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Things to consider when -

Listing your business  FOR SALE

Ask yourself these questions first before you prepare your business for sale


Answer these questions

Make sure you really “want” to sell. Ask yourself if you are bored, burned out, ill, have a new child, have aging parents that need your assistance, etc. Or are you simply unhappy with how much money you are making? If this is the case, you may not “need” to sell. All you need is some guidance getting back on the right track.

An experienced Business Broker can help you refocus and see the forest for the trees. You might find out that once you start making enough money, you do not want to sell after all. But if you conclude that selling is what you want to do regardless of how much money you are making, then you need to proceed to the next step.

After You are 100% sure that you want to sell your business

The following information is a guide and not everything may apply to your business. However, it is safe to say you can never have too much documentation to verify your business.

Not all Buyers will carry out a complete due diligence, it generally depends on their knowledge of your industry, the size of the purchase and the risk factors of the business and their intentions for the business.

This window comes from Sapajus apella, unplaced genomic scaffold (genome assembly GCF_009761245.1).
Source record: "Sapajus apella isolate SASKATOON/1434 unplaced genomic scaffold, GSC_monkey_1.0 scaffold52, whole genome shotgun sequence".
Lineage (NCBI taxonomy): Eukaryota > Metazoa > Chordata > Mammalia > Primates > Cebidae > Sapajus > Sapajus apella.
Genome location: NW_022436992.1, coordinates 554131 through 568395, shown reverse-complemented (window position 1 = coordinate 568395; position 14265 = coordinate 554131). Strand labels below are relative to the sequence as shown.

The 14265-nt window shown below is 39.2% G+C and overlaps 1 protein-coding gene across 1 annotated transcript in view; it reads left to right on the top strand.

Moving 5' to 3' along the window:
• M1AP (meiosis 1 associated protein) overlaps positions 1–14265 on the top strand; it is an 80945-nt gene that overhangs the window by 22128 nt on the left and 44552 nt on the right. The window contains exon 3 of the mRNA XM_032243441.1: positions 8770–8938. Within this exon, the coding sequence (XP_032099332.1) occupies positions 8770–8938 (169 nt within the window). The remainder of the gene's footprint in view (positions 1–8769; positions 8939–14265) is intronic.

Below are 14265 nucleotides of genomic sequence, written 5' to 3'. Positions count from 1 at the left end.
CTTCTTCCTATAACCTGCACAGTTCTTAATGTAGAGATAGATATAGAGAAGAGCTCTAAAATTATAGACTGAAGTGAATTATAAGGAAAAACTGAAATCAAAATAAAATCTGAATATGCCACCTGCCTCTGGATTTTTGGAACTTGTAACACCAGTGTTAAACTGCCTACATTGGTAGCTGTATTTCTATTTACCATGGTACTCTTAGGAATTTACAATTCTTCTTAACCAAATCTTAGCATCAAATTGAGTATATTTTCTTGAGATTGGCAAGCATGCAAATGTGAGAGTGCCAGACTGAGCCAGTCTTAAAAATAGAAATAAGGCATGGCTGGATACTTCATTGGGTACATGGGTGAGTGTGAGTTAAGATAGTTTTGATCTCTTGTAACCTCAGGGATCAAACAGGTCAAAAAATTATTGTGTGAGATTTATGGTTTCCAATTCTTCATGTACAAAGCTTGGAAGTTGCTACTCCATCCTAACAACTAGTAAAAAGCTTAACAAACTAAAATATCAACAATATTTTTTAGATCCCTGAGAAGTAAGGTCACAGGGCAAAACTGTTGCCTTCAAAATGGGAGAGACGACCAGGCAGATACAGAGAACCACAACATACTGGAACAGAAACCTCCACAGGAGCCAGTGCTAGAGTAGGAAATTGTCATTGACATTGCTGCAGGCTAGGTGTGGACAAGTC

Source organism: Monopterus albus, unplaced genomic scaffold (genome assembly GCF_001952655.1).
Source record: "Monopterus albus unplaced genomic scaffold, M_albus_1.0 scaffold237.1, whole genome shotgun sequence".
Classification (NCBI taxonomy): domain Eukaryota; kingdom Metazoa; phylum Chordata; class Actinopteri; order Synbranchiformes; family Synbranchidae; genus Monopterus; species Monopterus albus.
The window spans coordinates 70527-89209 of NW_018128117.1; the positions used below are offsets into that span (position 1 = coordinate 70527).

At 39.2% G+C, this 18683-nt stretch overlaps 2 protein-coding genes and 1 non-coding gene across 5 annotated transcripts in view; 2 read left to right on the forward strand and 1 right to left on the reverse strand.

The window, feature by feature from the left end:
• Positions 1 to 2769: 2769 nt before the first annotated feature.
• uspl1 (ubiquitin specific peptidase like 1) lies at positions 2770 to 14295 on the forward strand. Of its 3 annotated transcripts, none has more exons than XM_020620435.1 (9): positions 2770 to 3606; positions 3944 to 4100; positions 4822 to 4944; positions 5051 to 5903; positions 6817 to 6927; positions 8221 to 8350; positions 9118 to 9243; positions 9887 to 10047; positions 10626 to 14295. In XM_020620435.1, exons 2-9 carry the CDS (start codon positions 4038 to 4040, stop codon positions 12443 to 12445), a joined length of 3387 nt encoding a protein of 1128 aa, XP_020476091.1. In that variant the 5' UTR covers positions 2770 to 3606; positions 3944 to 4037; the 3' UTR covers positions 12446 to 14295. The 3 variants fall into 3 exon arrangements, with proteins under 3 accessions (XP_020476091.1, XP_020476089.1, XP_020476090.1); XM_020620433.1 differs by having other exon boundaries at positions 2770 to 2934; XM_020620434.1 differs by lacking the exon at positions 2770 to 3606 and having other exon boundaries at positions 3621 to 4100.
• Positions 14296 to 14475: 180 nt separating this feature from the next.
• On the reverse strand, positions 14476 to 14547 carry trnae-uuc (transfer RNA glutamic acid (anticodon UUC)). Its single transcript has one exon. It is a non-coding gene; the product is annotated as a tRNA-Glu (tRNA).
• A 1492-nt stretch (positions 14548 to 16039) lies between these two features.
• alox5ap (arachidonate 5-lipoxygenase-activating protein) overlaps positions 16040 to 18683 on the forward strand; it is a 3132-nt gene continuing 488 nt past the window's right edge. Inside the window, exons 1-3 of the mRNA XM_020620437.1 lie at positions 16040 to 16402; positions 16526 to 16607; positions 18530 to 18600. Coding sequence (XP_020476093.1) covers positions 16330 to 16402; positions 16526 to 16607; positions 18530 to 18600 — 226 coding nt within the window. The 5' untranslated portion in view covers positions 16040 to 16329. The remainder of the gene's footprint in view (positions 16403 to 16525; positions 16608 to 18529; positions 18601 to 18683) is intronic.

The property you operate from : I suggest that you drive up to your business and determine the following if they apply to you. Are there any issues with the property eg holes in your parking lot, dead shrubbery, are the windows dirty, is the building exterior dirty, is there painting to be done, does your sign need maintenance, make sure the “curb appeal” of your business has no obvious and easily correctible issues.  Check each room inside remember that when the Buyer tours your business, you want them to visualize becoming the owner and being proud to do so.


Let’s look at the People : After you have fixed the interior “physical” issues, it is now time to look at job descriptions, policies and procedures. First and foremost, you need to draft your own job description that covers what you do daily, weekly, monthly, quarterly, semi-annually and annually. It should be very detailed, and I recommend that you dictate it to a secretary or temporary employee who can take shorthand and type well. Make certain you have someone proof read the job description and correct any grammar or spelling errors.

After you are satisfied with your job description, ask all your employees to do the same. This process has several benefits. First, your employees will see how much they actually do. Second, it will give you a chance to see if they are doing what you think they are doing. Third, it will tell you whether they are doing what they should be doing.

With regard to employees, you need to cover hiring, evaluations, probations, vacation, sick days, holidays, etc. If your company has positions where employees must have special licences or qualifications, background checks, drug tests, reference checks, etc., you need to have these documented. When all the job descriptions are complete and typed, place them in a 3-hole binder labelled “Job Descriptions.” Employment records should be filed alphabetically.

A prospective Buyer will most certainly ask about employee turnover and employee length of employment or whether you have any “problem” employees.